Extreme Programming

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Extreme Programming by Mind Map: Extreme Programming

1. Fine Scale Feedback

1.1. Pair Programming

1.1.1. All production code will be programmed by a pair until completion

1.1.2. Two team members at one computer

1.1.3. Essentially, all code is reviewed as it is written.

1.2. Planning Game

1.2.1. User Stories written with Customers

1.2.2. Value

1.2.3. Cost

1.3. Test Driven Development

1.3.1. Write a failing test

1.3.2. Make it pass

1.3.3. Refactor

1.3.4. Repeat

1.4. Whole Team

1.4.1. The customer should be on hand at all times and available for questions

1.4.2. The customer should be part of the team

2. Continuous Process

2.1. Continuous Integration

2.1.1. All changes are integrated into the codebase at least daily.

2.1.2. The tests have to run 100% both before and after integration.

2.2. Refactoring

2.2.1. Refactor out any duplicate code generated in a coding session.

2.2.2. You can do this with confidence that you didn't break anything because you have the tests.

2.3. Small Releases

2.3.1. Start with the smallest useful feature set.

2.3.2. Release early and often, adding a few features each time.

2.4. Customer Testing

2.4.1. Acceptance tests typically test the entire system, or some large chunk of it.

2.4.2. Written by the customer

3. Shared Understanding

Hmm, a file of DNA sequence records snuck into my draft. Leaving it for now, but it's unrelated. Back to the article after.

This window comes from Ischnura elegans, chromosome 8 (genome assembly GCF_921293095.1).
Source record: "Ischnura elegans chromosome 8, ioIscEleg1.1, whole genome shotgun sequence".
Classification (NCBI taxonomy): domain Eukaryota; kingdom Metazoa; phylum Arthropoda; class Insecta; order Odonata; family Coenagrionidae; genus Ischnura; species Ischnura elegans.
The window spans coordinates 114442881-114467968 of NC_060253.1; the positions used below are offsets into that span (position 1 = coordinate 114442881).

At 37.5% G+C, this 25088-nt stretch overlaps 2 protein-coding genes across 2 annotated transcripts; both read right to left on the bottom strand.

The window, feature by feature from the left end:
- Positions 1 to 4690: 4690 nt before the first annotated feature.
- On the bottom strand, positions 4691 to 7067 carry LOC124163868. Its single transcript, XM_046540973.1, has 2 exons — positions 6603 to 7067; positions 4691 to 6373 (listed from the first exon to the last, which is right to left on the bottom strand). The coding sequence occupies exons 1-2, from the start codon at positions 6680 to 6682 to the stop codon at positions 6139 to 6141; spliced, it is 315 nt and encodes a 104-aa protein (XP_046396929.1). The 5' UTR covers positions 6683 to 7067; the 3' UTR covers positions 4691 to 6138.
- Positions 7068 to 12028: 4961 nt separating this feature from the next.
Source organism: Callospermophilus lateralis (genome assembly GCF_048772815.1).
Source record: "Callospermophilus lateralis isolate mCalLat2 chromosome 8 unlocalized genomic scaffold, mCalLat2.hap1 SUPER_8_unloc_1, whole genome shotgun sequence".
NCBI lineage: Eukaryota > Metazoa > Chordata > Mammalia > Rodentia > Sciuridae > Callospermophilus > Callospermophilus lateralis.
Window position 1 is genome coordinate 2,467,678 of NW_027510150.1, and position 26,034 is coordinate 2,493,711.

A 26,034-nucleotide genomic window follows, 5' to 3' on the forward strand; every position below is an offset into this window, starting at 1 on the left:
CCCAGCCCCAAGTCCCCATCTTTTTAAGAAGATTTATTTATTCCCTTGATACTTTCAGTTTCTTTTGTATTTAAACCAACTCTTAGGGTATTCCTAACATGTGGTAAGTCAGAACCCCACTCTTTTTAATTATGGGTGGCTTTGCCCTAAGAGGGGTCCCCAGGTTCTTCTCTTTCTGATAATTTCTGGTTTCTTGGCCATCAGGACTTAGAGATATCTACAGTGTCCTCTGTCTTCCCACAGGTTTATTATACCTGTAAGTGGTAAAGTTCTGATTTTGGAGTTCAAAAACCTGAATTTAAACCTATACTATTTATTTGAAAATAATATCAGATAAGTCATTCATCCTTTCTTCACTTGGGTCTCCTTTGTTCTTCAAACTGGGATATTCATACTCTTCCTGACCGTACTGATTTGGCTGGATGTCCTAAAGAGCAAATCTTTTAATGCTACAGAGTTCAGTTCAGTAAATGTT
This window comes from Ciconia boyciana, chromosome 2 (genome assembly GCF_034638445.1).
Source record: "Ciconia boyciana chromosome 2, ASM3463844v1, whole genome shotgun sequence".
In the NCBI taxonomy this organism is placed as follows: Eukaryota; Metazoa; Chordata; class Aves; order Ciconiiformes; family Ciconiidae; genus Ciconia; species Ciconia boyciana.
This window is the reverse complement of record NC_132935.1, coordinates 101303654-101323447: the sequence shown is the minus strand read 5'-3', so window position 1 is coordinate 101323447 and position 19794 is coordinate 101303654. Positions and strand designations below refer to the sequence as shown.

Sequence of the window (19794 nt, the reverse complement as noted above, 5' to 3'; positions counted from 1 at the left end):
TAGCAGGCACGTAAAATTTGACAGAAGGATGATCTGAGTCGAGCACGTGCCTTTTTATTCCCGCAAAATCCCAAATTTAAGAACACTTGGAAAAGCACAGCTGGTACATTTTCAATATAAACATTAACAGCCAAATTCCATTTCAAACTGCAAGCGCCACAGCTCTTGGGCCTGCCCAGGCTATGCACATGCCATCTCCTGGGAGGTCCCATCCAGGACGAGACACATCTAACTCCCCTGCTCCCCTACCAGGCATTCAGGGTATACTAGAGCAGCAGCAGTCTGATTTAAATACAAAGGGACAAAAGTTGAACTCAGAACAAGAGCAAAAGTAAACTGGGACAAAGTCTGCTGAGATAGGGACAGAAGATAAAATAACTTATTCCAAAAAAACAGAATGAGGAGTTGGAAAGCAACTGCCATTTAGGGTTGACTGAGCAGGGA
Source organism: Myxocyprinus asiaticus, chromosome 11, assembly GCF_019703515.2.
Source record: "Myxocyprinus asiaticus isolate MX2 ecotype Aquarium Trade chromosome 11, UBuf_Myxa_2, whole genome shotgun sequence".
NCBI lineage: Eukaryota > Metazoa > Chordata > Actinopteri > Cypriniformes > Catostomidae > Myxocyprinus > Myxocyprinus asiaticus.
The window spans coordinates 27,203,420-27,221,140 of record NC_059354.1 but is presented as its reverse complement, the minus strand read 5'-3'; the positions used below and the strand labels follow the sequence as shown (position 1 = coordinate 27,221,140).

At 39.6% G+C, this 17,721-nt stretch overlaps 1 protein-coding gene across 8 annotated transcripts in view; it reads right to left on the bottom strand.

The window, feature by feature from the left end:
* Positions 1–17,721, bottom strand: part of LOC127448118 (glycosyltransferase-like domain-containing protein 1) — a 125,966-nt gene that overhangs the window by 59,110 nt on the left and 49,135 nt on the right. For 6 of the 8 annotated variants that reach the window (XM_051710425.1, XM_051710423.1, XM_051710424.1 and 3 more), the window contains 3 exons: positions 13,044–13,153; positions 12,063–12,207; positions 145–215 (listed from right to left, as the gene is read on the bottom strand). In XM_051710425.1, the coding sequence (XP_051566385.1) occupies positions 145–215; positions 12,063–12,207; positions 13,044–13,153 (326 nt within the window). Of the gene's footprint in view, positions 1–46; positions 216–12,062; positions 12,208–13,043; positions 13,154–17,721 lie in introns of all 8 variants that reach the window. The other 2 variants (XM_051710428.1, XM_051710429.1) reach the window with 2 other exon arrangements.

3.1. Coding Standards

3.1.1. Everyone codes to the same standards.

3.1.2. Ideally, you shouldn't be able to tell by looking at it who on the team has touched a specific piece of code.

3.2. Collective Code Ownership

3.2.1. No single person "owns" a module.

3.2.2. Any developer is expect to be able to work on any part of the codebase at any time.

3.3. Simple Design

3.3.1. Always use the simplest possible design that gets the job done.

3.3.2. The requirements will change tomorrow, so only do what's needed to meet today's requirements.

3.4. System Metaphor

3.4.1. Each project has an organizing metaphor, which provides an easy to remember naming convention.

3.4.2. BCBS Architecture is a "City"

4. Programmer Welfare

4.1. Sustainable Pace

4.1.1. 40 hour work week

4.1.2. Programmers go home on time.

4.1.3. In crunch mode, up to one week of overtime is allowed.

4.1.4. But multiple consecutive weeks of overtime are treated as a sign that something is very wrong with the process.

5. Summary

5.1. Software is too damned hard to spend time on things that don't matter. So, starting over from scratch, what are we absolutely certain matters?

5.2. Coding

5.2.1. At the end of the day, if the program doesn't run and make money for the client, you haven't done anything.

5.3. Testing

5.3.1. You have to know when you're done. The tests tell you this. If you're smart, you'll write them first so you'll know the instant you're done. Otherwise, you're stuck thinking you maybe might be done, but knowing you're probably not, but you're not sure how close you are.

5.4. Listening

5.4.1. You have to learn what the problem is in the first place, then you have to learn what numbers to put in the tests. You probably won't know this yourself, so you have to get good at listening to clients - users, managers, and business people.

5.5. Design

5.5.1. You have to take what your program tells you about how it wants to be structured and feed it back into the program. Otherwise, you'll sink under the weight of your own guesses.

6. Definition

6.1. Software-development discipline that organizes people to produce higher-quality software more productively.

6.2. "Extreme" means these practices get "turned up" to a much higher "volume" than on traditional projects.

6.2.1. Kent Beck